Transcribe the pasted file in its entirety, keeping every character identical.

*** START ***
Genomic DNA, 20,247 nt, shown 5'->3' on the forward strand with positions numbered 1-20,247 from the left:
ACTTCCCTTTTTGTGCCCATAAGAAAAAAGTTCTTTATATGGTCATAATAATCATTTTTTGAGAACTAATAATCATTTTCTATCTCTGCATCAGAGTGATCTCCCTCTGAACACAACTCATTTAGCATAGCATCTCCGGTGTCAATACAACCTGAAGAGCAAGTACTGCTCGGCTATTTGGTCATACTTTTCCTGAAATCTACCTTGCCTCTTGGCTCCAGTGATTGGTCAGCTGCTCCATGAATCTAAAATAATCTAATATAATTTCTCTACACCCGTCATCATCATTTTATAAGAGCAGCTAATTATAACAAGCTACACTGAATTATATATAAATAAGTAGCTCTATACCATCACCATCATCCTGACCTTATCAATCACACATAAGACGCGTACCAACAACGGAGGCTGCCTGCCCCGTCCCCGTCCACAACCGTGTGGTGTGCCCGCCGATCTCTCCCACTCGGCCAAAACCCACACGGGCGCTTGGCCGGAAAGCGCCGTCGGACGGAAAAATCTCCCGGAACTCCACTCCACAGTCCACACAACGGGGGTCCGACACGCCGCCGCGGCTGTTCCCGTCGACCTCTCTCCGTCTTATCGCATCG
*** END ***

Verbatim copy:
Genomic DNA, 20,247 nt, shown 5'->3' on the forward strand with positions numbered 1-20,247 from the left:
ACTTCCCTTTTTGTGCCCATAAGAAAAAAGTTCTTTATATGGTCATAATAATCATTTTTTGAGAACTAATAATCATTTTCTATCTCTGCATCAGAGTGATCTCCCTCTGAACACAACTCATTTAGCATAGCATCTCCGGTGTCAATACAACCTGAAGAGCAAGTACTGCTCGGCTATTTGGTCATACTTTTCCTGAAATCTACCTTGCCTCTTGGCTCCAGTGATTGGTCAGCTGCTCCATGAATCTAAAATAATCTAATATAATTTCTCTACACCCGTCATCATCATTTTATAAGAGCAGCTAATTATAACAAGCTACACTGAATTATATATAAATAAGTAGCTCTATACCATCACCATCATCCTGACCTTATCAATCACACATAAGACGCGTACCAACAACGGAGGCTGCCTGCCCCGTCCCCGTCCACAACCGTGTGGTGTGCCCGCCGATCTCTCCCACTCGGCCAAAACCCACACGGGCGCTTGGCCGGAAAGCGCCGTCGGACGGAAAAATCTCCCGGAACTCCACTCCACAGTCCACACAACGGGGGTCCGACACGCCGCCGCGGCTGTTCCCGTCGACCTCTCTCCGTCTTATCGCATCG